Treatment of choice for DLBCL irrespective of anatomic site of the lesion is rituximab plus anthracycline-based combination chemotherapy: epirubicin, or adriamycin or mitoxantrone combined with cyclophosphamide, vincristine and prednisone (CHOP, CEOP or CNOP regimen). Although the impact of the addition of rituximab to chemotherapy regimens has not been tested in large clinical trials in patients with PG-DLBCL [59
], treatment must include rituximab due to its proven therapeutic benefit in DLBCL [60
]. Complications of chemotherapy include gastric outlet obstruction and bleeding while gastric perforation is rare. Therefore, irrespective of the role of gastrectomy as primary treatment of patients with DLBCL of the stomach which as explained below remains controversial, the role of surgical consultant remains essential in the management of DLBCL of the stomach.
The role of surgery in the management of PG-DLBCL is controversial. Many previous studies have suggested that gastrectomy, particularly in stages I and II patients, significantly improves survival [62
]. In addition, complications such as perforation, obstruction and hemorrhage can be prevented or treated with surgery. However, these complications are rare. Several studies have shown that patients undergoing gastrectomy have a better outcome compared with those having incomplete resection or biopsy alone [66
]. It is unclear, however, whether the improved outcome is related to low tumor burden which allows complete resection, similarly to low LDH, or the surgery itself. Contrary to the aforementioned reports, other studies have shown that the extent of surgery (excision or biopsy) has no impact on outcome of GI lymphomas [3
]. The excellent results obtained with the use of combination chemotherapy, sometimes combined with radiation, have challenged the role of gastrectomy in the management of patients with PG-DLBCL [71
]. Some retrospective and prospective studies suggested that conservative nonsurgical treatment achieves equal or better results than gastrectomy (reviewed recently by Ferreri and Montalban [73
]). In our study, patients treated with surgery plus chemotherapy had similar OS and disease-free survival after 38 months of median follow-up with patients treated with chemotherapy alone [5
]. In addition, a small prospective randomized trial comparing patients with PG-DLBCL treated with combination chemotherapy alone or with surgical resection followed by chemotherapy concluded that gastrectomy is unnecessary (10-year survival rates 96% and 91%, respectively) [74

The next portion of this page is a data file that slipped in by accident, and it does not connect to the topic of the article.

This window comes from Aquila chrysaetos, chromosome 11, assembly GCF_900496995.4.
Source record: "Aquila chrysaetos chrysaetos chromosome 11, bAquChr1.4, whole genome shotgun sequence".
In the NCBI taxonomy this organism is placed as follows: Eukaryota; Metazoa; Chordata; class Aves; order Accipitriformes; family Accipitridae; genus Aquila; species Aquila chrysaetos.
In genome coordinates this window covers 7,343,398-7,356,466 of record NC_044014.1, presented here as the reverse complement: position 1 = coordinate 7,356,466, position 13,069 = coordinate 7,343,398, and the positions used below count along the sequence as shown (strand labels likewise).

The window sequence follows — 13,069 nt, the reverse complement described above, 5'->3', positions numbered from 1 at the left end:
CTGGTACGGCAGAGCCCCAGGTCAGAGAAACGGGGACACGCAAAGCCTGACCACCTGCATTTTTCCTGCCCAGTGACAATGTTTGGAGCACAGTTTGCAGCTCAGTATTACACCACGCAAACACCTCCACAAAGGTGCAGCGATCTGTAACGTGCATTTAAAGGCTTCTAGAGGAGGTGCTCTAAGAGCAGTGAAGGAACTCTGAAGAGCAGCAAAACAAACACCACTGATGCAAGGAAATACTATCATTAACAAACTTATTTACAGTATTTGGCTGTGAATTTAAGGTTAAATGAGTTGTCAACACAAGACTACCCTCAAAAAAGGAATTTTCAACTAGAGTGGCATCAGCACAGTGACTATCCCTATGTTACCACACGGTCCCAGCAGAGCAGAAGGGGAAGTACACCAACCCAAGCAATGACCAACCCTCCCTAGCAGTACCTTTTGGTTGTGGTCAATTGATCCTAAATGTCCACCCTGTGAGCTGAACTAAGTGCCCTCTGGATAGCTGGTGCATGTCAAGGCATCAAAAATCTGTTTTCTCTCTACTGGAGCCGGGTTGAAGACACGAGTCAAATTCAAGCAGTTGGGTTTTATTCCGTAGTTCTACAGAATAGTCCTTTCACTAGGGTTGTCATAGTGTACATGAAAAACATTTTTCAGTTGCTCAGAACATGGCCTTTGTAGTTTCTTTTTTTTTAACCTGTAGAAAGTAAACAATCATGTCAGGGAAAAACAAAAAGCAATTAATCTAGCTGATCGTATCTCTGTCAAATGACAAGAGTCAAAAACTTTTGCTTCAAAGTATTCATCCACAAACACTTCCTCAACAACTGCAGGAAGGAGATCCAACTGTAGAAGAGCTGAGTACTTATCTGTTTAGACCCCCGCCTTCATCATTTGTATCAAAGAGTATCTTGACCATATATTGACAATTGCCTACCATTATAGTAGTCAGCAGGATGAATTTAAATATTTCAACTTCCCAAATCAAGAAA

]. However, the question is open and further prospective trials are required to determine the optimal management of this disease.
The role of consolidation radiotherapy is debated. In retrospective studies, the addition of RT was associated with a lower local relapse rate compared with chemotherapy alone [75
]. In a prospective study, the combination of six cycles of CHOP-14 followed by involved-field RT (40 Gy) has been associated with a survival rate at 42 months of 91% [76
]. Further prospective randomized trials are required in order to answer the question about the role of RT in the treatment of PG-DLBCL.
In addition to chemotherapy, H. pylori
eradication with antibiotic therapy should always be carried out in localized or extensive PG-DLBCL, especially in cases of PG-DLBCL with concomitant low-grade MALT component [77
]. Although PG-DLBCL with MALT component appeared to be independent of the H. Pylori
antigen drive, two recent studies showed that 60% of patients with PG-DLBCL with MALT areas achieved histological CR after H. Pylori
eradication, which have been maintained after long follow-up [78
The choice of treatment for patients with relapsed or refractory disease depends on patient's age, performance status, extension of relapse and previous therapies. At present, high-dose therapy followed by autologous stem-cell transplantation is the treatment of choice for patients in whom chemosensitivity to some kind of salvage treatment is still present. However, only young patients with good performance status and without comorbidities are candidates for this therapy. Gastrectomy can be a suitable approach in elderly patients who experience relapse limited to the gastric wall and exhibit clear contraindications to chemotherapy. Finally, new combinations of chemotherapeutic regimens, immunotherapy and radioimmunotherapy should be tested in prospective phase II trials on patients with relapsed or refractory PG-DLBCL.